A look at amendments made to the Copyright Act 1957 on Media & Entertainment industry

Recently much needed amendments to the Copy right Act 1957 were passed by both houses of the parliament. The Copyright amendment bill brings significant changes, primarily to media and entertainment industry.

The Amendments have given a new era for the Media & Entertainment Industry particularly as it seeks to safeguard rights of authors of literary works like lyrics or scripts and musical works and grant them an equal right in the royalties made from exploiting their creations. The amended law also makes it compulsory for radio and broadcasters to pay royalties every time they air a recording.

Think Twice before making a cover of "Why this Kolaveri Di"
Think Twice before making a cover of "Why this Kolaveri Di"

According to this amendment, producers are no longer allowed to keep all the royalties to songs, lyrics or other works of arts. Now, these rights will have to be shared with the artist who created them.In order to understand how the amendment impacts the right of an author or composer, I am highlighting the below points.

Extension of fair dealing to all works

Earlier, the law dealt with fair dealing rights related to “literary, dramatic, musical or artistic works”. However, after the amendment, it covers all works (except software), in effect covering sound recordings and video as well. This will help make personal copies of songs and films, to make copies for research, to use film clips in classrooms, etc.

Creative commons, open licensing to be improved

The s.21 of the Copyright Act, which deals with the right of authors to relinquish copyright, has been amended. While earlier one could only relinquish parts of one’s copyright by submitting a form to the Registrar of Copyrights, now a simple public notice suffices. Additionally, s.30 of the Act, which required licences to be in writing and signed, now only requires it to be in writing. This puts Creative Commons, the GNU Public Licence, and other open licensing models, on a much surer footing in India.

Partial protection to some internet intermediaries

There are two new provisions, s.52(1)(b) and 52(1)(c), which provide some degree of protection to ‘transient or incidental’ storage of a work or performance. The above sections seem to make it applicable mainly to search engines, with other kinds of online services being covered or not covered depending on one’s interpretation of the word ‘incidental’.

Licensing to foreign works

After this amendment Sections 31 (“compulsory licence in works withheld from public”) and 31A (“compulsory licence in unpublished Indian works”) will apply to all works, whether Indian or not (and now s.31A is about “compulsory licence in unpublished or published works”, mainly orphan works). This is a welcome amendment, making foreign works capable of being licensed compulsorily in case it is published elsewhere but withheld in India. Given how onerous our compulsory licensing sections are, especially sections 32 and 32A (which deal with translations, and with literary, scientific or artistic works), it is not a surprise that they have not been used even once. However, given the modifications to s.31 and s.31A, we might just see those starting to be used by publishers, and not just radio broadcasters.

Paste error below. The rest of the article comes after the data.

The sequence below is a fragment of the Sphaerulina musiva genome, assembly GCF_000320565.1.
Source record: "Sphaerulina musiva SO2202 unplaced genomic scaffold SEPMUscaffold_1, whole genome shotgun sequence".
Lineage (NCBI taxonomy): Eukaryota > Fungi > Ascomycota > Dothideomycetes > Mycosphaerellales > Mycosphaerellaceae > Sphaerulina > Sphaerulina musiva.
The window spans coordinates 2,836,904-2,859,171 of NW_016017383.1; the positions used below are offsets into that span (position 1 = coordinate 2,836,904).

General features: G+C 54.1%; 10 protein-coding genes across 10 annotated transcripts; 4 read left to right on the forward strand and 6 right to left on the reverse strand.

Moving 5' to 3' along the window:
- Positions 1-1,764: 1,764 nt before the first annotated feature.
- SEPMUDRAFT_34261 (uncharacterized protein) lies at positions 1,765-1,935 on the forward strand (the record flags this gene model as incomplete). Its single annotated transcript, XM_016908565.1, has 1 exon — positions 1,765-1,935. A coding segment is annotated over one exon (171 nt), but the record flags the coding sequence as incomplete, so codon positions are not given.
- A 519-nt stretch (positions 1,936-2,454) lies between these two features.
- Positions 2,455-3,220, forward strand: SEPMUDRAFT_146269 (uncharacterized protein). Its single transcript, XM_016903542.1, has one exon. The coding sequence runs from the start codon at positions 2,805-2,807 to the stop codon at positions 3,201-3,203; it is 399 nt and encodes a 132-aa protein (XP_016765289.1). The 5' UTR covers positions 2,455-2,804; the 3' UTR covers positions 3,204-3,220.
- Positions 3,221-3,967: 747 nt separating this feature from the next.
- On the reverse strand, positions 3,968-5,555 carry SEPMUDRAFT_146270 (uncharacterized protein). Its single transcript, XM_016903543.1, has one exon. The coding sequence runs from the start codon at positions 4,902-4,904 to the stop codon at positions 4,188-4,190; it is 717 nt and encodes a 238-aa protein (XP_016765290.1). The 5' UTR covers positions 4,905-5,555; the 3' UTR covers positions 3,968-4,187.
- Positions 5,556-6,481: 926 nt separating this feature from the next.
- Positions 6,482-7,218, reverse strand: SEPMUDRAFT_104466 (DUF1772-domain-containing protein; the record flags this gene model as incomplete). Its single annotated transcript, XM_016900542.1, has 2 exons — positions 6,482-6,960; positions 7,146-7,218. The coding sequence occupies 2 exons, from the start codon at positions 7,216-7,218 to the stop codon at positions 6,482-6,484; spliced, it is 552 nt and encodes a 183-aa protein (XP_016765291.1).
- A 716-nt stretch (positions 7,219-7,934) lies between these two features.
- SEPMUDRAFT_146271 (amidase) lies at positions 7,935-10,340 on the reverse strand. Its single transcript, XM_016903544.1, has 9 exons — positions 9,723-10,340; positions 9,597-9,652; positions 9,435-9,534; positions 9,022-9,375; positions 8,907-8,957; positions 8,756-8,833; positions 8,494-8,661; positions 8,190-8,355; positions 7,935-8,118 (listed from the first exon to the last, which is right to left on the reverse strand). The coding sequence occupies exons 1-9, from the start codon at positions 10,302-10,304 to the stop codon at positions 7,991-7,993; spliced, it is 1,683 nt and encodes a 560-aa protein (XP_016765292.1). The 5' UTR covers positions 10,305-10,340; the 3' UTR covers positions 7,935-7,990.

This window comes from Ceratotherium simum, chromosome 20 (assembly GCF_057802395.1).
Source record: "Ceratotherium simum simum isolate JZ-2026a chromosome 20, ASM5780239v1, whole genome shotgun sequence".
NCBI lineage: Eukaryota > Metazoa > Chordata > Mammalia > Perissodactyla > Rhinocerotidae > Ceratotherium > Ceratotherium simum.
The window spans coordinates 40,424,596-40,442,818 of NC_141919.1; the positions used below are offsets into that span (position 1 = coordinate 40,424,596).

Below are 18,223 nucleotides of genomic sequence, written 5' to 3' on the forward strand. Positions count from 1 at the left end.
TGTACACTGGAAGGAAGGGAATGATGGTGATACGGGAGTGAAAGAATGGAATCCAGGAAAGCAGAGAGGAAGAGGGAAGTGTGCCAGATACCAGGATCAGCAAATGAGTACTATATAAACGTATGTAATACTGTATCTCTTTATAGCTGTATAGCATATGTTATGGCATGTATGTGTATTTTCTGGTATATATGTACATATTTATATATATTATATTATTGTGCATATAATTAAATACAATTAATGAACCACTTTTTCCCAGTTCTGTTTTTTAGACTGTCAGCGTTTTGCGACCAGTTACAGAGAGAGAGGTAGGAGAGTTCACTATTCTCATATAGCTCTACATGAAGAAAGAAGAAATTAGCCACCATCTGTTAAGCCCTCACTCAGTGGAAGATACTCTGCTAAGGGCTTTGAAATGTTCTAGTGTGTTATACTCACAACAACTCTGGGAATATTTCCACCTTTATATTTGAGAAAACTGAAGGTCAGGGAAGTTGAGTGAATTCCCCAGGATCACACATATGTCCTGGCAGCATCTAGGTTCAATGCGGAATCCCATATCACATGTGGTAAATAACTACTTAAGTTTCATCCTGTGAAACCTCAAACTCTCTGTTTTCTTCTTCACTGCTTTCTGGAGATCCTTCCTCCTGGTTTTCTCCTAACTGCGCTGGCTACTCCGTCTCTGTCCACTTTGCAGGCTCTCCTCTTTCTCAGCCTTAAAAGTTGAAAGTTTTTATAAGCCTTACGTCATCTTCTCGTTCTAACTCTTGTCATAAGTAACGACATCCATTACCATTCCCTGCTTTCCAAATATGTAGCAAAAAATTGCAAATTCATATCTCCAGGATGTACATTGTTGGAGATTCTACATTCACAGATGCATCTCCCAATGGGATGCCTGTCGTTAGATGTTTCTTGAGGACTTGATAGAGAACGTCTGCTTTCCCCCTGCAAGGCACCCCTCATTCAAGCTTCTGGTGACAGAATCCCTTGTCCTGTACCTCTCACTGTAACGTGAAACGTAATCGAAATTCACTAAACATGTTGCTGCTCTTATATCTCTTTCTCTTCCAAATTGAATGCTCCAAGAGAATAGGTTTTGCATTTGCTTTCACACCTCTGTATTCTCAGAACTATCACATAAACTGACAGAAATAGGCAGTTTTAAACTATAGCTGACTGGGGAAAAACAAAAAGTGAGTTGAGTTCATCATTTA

Producing cover version becomes more knotty

The cult song Kolaveri Di became famous and was covered numerous times , most of them without permission, and each one of those illegal acts helped spread its popularity. The singers and producers of those unlicensed versions could be jailed under the current India Copyright Act, which allows even non-commercial copyright infringers to be put behind bars. Film producers and music companies want both the audience reach that comes from less stringent copyright laws (and things like cover versions), as well as the ability to prosecute that same behaviour at will. The present amendments have brought about the following changes, which make it more difficult to produce cover versions:

  • Time period after which a cover version can be made has increased from 2 years to 5 years.
  • Requirement of same medium as the original. So if the original is on a cassette, the cover cannot be released on a CD.
  • Payment has to be made in advance, and for a minimum of 50000 copies. This can be lowered by Copyright Board having regard to unpopular dialects.
  • While earlier it was prohibited to mislead the public (i.e., pretend the cover was the original, or endorsed by the original artists), now cover versions are not allowed to “contain the name or depict in any way any performer of an earlier sound recording of the same work or any cinematograph film in which such sound recording was incorporated”.
  • All cover versions must state that they are cover versions.
  • No alterations are allowed from the original song, and alteration is qualified as ‘alteration in the literary or musical work’. So no imaginative covers in which the lyrics are changed or in which the music is reworked are allowed without the copyright owners’ permission. Only note-for-note and word-for-word covers are allowed.
  • Alterations were allowed if they were “reasonably necessary for the adaptation of the work” now they are only allowed if it is “technically necessary for the purpose of making of the sound recording”.

Other changes introduced in the act include tighter regulations on cover versions, including a clause that raises the time period after which covers are legally allowed from two to five years. It also bans people from bringing out cover versions of any literary, dramatic or musical work for five years from the first recording of the original creation.

[Guest article contributed by Jai Vardhan. Download the amendment bill (pdf). ]

[Image credit: Wikipedia]

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